About the Book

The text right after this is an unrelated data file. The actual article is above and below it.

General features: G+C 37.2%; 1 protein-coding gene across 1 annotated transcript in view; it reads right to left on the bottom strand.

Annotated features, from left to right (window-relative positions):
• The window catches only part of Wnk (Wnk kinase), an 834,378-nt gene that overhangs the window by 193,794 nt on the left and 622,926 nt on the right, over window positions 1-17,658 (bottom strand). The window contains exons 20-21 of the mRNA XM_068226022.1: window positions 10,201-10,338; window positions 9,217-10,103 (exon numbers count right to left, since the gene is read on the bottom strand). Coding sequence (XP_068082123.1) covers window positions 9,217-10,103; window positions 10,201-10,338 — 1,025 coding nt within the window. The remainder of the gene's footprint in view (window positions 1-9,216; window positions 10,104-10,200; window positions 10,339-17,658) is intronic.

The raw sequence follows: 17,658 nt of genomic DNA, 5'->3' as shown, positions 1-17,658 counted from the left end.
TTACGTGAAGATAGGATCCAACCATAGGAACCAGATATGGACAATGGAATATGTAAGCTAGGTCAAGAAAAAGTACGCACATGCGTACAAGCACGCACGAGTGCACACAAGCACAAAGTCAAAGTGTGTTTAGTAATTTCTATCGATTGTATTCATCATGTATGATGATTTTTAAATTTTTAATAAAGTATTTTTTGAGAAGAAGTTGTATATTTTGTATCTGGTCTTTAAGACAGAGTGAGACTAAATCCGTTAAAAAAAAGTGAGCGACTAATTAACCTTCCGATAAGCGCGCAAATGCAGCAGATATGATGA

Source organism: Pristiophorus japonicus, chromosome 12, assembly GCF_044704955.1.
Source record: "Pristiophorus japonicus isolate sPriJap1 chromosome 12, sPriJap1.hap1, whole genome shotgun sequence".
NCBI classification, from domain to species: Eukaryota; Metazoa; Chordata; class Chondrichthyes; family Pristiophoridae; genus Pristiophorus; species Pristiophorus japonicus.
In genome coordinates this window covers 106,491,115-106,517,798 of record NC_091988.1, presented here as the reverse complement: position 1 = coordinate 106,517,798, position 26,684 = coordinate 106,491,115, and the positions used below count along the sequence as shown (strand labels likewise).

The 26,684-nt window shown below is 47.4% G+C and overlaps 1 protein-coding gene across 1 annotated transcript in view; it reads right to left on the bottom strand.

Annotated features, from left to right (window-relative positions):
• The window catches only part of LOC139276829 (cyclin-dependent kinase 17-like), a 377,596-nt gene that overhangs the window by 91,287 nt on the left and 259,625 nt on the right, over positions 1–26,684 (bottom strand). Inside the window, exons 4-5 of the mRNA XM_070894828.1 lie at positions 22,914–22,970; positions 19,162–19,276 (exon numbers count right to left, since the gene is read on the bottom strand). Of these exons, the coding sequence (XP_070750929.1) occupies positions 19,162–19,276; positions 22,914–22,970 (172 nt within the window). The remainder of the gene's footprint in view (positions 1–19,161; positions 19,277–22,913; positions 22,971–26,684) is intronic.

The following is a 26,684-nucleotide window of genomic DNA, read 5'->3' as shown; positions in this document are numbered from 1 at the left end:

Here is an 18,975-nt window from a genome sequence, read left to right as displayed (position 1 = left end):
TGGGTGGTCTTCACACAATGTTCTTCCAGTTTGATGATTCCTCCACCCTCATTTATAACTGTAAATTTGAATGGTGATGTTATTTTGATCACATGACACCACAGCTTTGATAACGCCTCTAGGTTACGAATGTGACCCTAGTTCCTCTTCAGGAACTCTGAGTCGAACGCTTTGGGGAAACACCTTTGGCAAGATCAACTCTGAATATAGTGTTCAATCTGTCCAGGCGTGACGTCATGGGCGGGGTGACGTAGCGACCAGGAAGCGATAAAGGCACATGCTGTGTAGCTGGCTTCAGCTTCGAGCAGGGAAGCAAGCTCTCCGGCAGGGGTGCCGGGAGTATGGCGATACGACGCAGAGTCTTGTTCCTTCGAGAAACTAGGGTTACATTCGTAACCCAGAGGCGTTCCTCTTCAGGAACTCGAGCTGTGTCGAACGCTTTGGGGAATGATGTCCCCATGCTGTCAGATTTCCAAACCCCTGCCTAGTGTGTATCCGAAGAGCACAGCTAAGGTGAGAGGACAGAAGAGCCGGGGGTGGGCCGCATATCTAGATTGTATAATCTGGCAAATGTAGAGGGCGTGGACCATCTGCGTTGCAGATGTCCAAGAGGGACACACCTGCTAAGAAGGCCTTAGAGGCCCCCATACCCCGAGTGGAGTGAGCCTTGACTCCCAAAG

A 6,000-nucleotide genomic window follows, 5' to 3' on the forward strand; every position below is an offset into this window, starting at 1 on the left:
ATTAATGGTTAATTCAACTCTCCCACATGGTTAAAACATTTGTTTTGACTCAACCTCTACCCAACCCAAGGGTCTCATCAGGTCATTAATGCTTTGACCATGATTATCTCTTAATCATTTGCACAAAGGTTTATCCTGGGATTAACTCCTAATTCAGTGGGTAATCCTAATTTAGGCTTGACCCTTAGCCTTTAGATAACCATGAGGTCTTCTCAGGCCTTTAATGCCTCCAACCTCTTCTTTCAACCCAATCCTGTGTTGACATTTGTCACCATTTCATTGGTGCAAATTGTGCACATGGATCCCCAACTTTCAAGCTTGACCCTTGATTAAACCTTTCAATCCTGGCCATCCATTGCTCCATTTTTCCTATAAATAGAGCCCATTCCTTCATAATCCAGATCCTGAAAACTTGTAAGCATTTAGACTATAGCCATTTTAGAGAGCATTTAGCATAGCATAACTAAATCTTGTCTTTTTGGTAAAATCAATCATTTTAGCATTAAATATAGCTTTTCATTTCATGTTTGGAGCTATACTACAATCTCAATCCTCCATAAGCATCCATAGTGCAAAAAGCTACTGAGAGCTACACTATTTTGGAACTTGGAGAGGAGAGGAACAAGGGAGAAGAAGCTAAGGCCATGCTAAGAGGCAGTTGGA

Swinging with Safety is a comprehensive guide to the history, behavioral etiquette, common stumbling blocks and lifestyle norms of the swinging subculture. Written by the co-founder of one of the most popular and far-reaching lifestyle clubs in the United States, Robert Adler records his observations and ruminations in this remarkable text. Contrary to common belief and portrayals in the media, swinging is not sexual anarchy and is, in fact, based upon respect, personal boundaries and the rule of 'No.' Only when the word 'No' is unquestionably respected can a person or couple feel comfortable saying 'Yes.' The author makes keen distinctions between the 'couple's sport' of swinging and other common alternative lifestyles such as open relationships, polyamory and threesomes. This text covers not only the evolution of modern day swinging, but also contains insights into the psychological reasons for swinging, into the protective benefits it offers to committed couples, and contains chapters going in depth into the issues of jealously, morality, fear and self-esteem. In the 1970s Robert and his wife Nancy began their exploration into non-monogamous sexual sharing in a small community in Costa Rica. Upon moving to Florida in 1981 and wanting to continue their explorations, they found countless couples who were interested in partner sharing but who lived in a dearth of information of how to navigate it. After making an offhanded joke one day that they really should teach a class in swinging, Robert and Nancy held their first seminar. And then another, and another, until it grew into a community composed entirely of committed couples looking to explore recreational sex. Each and every one of the 200+ active couples had completed the seminar and were held to a set standard of behavior, including universal respect and the rule of 'No.' These behavioral standards worked, and as the members moved away the standards spread to now form the basis of the American swingers subculture. It was Adler who first realized that in order to be self-sustaining, swingers had to move to a more matriarchal mindset rather than the patriarchal 'wife swapping' out of which the lifestyle evolved. Unfortunately Robert Adler passed away in 1993 before completing his work. To honor his memory his loving widow, Nancy, has compiled this book from his writings and presents it here now, in hopes of guiding and educating new couples on the structure and cultural norms of this alternative lifestyle. Whether you are a monogamous couple interested but unsure about swinging, an experienced swinger looking for tips on throwing your first house party, or an academic researcher interested in first-hand accounts and insights into alternative forms of sexuality, this book is the one for you.